I’ve always seen this month, April, as possibly one of the most nerve-wracking times for high school seniors. The feelings of stress/anxiety may all take place because this becomes the time when most make their decisions for the next chapter after graduation. For the hoopers, this is especially true, as I’m starting to see many guys sign their college commitment papers as the days continue on during the month. I can relate, as I remember making my college decision near the end of my senior year back in April 2014. It’s often a busy period of time with a stretch that brings some enjoyment but more than likely satisfies once completed. This time of commitments constantly taking place also led to my thinking of another widely-discussed topic: how do private and public schools fare against each other in terms of players receiving opportunities to play basketball at the next level (across all levels)? Most have been debating this argument for years now. My goal isn’t to make things any spicier than they already are, but the entire situation nonetheless intrigues.

If using a quick glance, we can acknowledge several facts about private school basketball. Overall, private schools tend to have some of the highest-ranked programs and players in the country. If you look at players who hold dozens of scholarship offers, the majority of them attend private school. However, I would advise others to consider other factors as well. During my first year as a scout for high school basketball, I noticed more college prospects emerged out of public school programs than private school in the Richmond, VA area. Granted, two of Richmond’s top players this past season played private school basketball and are placed in the ESPN top-100 for high school hoops and hold some of the highest offers. Still, if looking at the numbers, the public school side finished victorious in producing the most players with offers that include all levels. In addition, eight of the area’s top-ten ranked teams, by the ‘Richmond Times-Dispatch’ newspaper, were public schools.

This leads to more pondering. Is the thought of private school being superior in leading to attaining college basketball opportunities proving as more of a fallacy? Focusing more specifically on my area of Richmond, VA, did this past high school season show public schools will continue to rise up? Answers, of course, will always vary depending on who’s asked. So, I decided to go around and conduct a small survey of my own; branching out the topic to both local players and coaches.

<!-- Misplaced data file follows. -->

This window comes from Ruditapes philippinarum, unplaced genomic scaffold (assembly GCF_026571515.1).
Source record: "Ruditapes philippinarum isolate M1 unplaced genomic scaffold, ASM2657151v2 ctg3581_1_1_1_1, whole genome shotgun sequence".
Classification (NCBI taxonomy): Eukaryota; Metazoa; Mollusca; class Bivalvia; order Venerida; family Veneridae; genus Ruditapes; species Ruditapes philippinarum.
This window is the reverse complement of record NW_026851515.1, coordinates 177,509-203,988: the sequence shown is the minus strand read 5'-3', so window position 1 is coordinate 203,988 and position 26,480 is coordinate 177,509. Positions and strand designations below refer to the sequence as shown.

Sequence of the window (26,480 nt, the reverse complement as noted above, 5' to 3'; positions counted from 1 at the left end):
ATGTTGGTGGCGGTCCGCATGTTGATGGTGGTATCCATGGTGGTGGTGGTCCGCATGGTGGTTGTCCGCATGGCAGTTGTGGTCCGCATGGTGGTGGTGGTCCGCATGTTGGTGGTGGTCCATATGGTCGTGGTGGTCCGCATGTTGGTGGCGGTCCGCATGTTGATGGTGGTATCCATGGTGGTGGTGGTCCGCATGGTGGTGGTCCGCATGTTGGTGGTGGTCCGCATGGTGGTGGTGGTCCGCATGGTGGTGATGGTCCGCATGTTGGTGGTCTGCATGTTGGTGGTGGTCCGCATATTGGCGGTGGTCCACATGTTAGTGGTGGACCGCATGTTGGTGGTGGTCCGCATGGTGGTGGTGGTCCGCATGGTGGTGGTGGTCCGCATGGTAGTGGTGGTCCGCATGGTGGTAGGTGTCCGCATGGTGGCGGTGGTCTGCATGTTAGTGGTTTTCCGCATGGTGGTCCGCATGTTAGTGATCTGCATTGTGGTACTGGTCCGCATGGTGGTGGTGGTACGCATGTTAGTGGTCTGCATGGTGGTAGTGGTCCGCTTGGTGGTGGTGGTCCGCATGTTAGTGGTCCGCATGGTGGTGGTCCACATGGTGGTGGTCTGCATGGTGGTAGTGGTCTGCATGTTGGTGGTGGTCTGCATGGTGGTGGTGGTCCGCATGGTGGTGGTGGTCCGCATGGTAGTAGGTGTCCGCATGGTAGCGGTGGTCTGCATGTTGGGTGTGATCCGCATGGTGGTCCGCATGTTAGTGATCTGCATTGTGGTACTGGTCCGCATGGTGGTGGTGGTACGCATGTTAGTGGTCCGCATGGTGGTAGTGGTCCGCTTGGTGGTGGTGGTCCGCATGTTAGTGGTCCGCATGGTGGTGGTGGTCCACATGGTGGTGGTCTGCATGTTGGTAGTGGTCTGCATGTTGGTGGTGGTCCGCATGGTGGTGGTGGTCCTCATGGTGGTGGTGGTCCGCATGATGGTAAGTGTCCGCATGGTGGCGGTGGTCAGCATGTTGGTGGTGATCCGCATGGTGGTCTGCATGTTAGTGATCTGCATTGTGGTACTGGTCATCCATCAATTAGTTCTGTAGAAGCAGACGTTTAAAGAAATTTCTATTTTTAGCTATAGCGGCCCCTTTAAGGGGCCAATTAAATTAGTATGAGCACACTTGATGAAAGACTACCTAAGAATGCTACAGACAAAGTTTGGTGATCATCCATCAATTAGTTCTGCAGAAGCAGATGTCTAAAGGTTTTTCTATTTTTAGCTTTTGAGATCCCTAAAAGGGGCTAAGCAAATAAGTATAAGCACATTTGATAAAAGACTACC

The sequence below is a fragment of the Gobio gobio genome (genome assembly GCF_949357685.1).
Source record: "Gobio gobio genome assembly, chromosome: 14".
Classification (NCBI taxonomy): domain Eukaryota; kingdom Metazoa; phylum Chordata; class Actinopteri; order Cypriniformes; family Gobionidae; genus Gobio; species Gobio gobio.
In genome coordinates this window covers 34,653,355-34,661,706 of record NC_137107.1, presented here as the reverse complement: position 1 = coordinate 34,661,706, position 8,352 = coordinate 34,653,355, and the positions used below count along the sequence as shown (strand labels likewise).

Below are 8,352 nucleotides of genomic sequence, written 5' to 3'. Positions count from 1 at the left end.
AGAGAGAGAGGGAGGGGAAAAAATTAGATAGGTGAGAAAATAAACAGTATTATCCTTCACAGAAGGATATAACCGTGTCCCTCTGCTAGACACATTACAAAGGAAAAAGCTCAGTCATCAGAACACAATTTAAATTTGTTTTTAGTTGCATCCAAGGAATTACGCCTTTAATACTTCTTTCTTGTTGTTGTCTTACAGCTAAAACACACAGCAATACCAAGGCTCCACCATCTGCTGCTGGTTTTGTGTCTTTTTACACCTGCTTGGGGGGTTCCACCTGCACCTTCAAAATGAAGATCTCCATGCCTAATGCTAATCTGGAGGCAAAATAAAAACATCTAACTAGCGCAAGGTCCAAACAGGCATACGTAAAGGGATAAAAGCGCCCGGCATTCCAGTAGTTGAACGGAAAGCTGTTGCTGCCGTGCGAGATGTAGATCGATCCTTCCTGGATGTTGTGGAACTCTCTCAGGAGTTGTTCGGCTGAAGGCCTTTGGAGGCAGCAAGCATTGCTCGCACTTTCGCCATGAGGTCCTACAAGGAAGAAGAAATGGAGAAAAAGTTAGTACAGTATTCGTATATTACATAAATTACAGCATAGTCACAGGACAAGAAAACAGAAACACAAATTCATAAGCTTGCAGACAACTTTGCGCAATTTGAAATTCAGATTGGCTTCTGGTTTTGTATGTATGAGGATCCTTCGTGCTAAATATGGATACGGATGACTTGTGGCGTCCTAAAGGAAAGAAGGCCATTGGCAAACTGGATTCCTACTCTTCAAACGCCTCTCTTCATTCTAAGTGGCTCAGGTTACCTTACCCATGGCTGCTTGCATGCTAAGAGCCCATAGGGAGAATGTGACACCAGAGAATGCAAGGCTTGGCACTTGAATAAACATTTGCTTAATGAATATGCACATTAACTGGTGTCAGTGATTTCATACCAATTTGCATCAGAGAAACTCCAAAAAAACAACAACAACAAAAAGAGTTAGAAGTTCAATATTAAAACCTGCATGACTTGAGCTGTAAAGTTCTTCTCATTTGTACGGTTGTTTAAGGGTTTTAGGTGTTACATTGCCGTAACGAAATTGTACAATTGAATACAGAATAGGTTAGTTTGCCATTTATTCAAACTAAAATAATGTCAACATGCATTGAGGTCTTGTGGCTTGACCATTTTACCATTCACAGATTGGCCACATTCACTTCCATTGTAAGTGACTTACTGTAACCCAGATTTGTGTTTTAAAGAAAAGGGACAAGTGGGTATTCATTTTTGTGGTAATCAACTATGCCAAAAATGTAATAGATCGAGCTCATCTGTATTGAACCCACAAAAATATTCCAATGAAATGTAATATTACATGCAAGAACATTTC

*Photos by Kwame Olds Photography

 

The Public School Perspective

 

Joe Bamisile ’20 – Monacan High School (North Chesterfield, VA)

 

One of the hottest topics in the 804 this past winter, Joe “The Show,” as I call him, returned to his hometown (after spending the past year at powerhouse Montverde Academy) and put on an absolute… well, show. Having attended private school in both Richmond and Florida for his underclassmen years, Bamisile surprised many when he made the jump to public school for his junior year. It all resulted in his favor, as the 6’4” guard exploded on the scene and led Richmond in scoring at nearly 29 points a game. College coaches came knocking at his door; Virginia Tech, Florida, Georgia Tech, Kansas State, and Miami are just a few of the schools that offered him during the high school season. Earlier this week (4/17), he verbally committed to Northwestern University. In all, I felt Bamisile served as this year’s best representation that one can receive high-major looks playing for a public school program.

Joe: “Often, people use their current situation as an excuse as to why they aren’t where they want to be. I personally believe in maximizing every situation, including those times that seem like they can’t possibly work out, because that is always when there’s the most to gain. This year I went to Monacan and experienced more success there compared to any other school I’ve attended. That has something to do with the opportunity I was given, and also the work I put in day in and day out to be ready for that same opportunity. Going to a private school can be good for you if you’re trying to improve athletically or academically, but both of those things are present at public schools too. You just have to do more if you are expecting more.”